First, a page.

I would be interested in your thoughts?

  32. Adam Silverman says:

    when you say ingesting something toxic, you’re referring to the internalized energy or stress caused by two beings in close proximity? Like two magnets of like polarity pushed together? And this is adaptive because it fuels the pack with stress required to defeat large prey animals.
    It’s funny because thinking about my own growly dog sleeping at the foot of the bed…when he moves in the night and I am awake it does arouse some anxiety and a bit of paralysis in me about what he is going to do next. I become tentative as I do not want my movement to induce growling or possibly a bite. Haha, my behavior is just like his. I may not be growling, but I am frozen with one eye open, just like he is when i move. I’m reliving a sort of physical memory of past conflict.

  33. kbehan says:

    When a dog sees another dog (or any complex object of resistance) it involuntarily projects its p-cog into its form. (in other words the resistance value inherent in the form of the thing triggers physical memory, the center point of which is the individual’s physical center of gravity. The reason this is adaptive and necessary is because it thereby divines center mass. This is exactly how a dog works itself to the exact midpoint of a heavy stick or rope toy). Now if the moment is conductive enough, then these physical memories of stress are converted into pleasure hormones/neurochemicals and the dog becomes the mirror (i.e. emotional counterbalance) to the object of its attraction because it can “let go” of its last .01% of physical memory (Deep Inner Stress) and thereby enter a state of emotional suspension (feeling of weightlessness/resonance.) Now whatever the object of attraction does feels good and physical memory as emotional ballast is making a feeling, i.e. new energy. Whereas if the dogs don’t get to a state of resonance, then the movements aren’t in sync and are apprehended as toxic (i.e. over-stimulation of balance circuitry rendering fear sensations.) So yes if two dogs come together and can’t smoothly “ground out” each others’ emotional current, then the pressure is perceived as toxic (electrostatics). If they can ground each other out, then the pressure is a feeling of arousal (magnetism) and continues to elaborate through sexual/sensual into social.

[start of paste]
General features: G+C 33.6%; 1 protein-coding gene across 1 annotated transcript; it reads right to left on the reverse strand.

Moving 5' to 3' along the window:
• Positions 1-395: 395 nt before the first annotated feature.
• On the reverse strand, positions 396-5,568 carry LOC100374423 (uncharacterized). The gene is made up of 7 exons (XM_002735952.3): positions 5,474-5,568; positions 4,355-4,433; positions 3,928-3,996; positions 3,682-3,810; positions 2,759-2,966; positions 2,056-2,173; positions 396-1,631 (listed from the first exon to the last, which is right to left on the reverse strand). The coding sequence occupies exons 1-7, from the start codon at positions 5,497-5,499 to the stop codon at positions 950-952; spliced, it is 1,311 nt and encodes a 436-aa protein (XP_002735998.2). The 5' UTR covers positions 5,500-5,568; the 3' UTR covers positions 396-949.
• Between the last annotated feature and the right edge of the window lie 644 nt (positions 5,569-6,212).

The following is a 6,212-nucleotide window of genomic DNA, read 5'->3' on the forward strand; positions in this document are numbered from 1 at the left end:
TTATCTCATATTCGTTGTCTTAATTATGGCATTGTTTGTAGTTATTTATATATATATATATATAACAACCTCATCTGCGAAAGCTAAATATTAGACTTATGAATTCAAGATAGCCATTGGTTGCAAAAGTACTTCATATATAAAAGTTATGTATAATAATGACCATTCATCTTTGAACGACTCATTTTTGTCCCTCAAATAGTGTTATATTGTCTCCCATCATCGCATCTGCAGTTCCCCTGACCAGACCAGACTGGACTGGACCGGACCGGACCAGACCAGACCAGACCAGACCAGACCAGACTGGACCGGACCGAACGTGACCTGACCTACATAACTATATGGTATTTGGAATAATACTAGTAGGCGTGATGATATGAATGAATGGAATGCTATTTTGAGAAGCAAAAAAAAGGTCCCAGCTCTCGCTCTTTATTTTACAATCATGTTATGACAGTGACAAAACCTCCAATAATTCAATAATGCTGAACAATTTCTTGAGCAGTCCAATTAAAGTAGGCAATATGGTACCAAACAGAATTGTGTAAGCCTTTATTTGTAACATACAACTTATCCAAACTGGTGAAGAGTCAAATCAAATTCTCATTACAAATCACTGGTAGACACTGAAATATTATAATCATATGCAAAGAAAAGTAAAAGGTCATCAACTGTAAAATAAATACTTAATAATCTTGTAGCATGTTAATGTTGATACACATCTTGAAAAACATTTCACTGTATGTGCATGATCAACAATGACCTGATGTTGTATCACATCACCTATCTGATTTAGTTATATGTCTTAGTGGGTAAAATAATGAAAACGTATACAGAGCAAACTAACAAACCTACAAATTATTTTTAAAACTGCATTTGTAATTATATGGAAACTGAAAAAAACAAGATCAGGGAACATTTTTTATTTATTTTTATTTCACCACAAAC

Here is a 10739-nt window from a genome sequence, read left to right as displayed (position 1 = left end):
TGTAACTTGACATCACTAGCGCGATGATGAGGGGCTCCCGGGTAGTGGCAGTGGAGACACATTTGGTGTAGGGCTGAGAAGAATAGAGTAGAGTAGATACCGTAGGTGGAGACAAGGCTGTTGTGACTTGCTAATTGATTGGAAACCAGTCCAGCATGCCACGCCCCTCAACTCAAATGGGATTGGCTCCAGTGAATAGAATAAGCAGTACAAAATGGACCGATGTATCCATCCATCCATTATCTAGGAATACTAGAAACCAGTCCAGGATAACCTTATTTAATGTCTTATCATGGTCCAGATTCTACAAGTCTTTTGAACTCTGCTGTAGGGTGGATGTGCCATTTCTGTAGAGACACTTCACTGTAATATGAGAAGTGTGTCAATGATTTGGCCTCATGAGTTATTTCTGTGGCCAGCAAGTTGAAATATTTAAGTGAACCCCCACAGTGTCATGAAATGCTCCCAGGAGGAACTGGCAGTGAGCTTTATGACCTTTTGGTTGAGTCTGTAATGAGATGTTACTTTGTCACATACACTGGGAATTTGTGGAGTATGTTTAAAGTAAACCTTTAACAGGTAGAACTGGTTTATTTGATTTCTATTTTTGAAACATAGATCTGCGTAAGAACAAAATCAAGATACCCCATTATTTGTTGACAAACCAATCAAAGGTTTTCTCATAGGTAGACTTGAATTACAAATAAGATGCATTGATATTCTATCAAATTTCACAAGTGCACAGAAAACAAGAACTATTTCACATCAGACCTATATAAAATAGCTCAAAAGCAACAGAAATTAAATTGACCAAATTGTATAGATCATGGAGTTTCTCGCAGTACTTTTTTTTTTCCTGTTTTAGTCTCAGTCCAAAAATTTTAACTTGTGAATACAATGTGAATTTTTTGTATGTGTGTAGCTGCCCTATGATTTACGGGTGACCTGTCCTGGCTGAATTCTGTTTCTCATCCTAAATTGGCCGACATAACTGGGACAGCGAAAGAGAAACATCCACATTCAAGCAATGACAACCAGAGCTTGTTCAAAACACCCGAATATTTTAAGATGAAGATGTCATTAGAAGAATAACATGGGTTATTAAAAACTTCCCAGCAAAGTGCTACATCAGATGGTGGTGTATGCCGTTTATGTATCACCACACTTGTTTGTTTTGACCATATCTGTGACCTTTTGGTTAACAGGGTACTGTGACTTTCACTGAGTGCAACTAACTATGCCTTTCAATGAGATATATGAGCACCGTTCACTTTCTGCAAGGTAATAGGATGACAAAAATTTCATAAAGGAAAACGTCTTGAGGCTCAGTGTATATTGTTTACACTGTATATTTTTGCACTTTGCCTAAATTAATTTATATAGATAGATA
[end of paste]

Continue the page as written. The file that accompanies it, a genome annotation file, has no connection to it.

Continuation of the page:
If you’ve ever singed your finger on the hot wires of a toaster as you try to extract a piece of toast that is stuck, and then on another occasion stick your hand in the toaster and brush across wires that on this occasion are ice cold, you will still recoil in shock because the intensity of the cold sensation is perceived as the intensity of the red hot coil due to the affects of physical memory that has been stored and catalogued according to intensity values. As you stick your fingers into the toaster you will feel a bristle from these same affects and this is what a dog that is growling is feeling in its muzzle. This is also what you are feeling when you’re afraid of disturbing the dog. The dog’s growl is perceived as an electrostatic charge about to leap the gap and it makes our proximal body part tingle with sensations. How can I say that dog and human are the same in these energy states? Because no other explanation is logical.

  34. Adam Silverman says: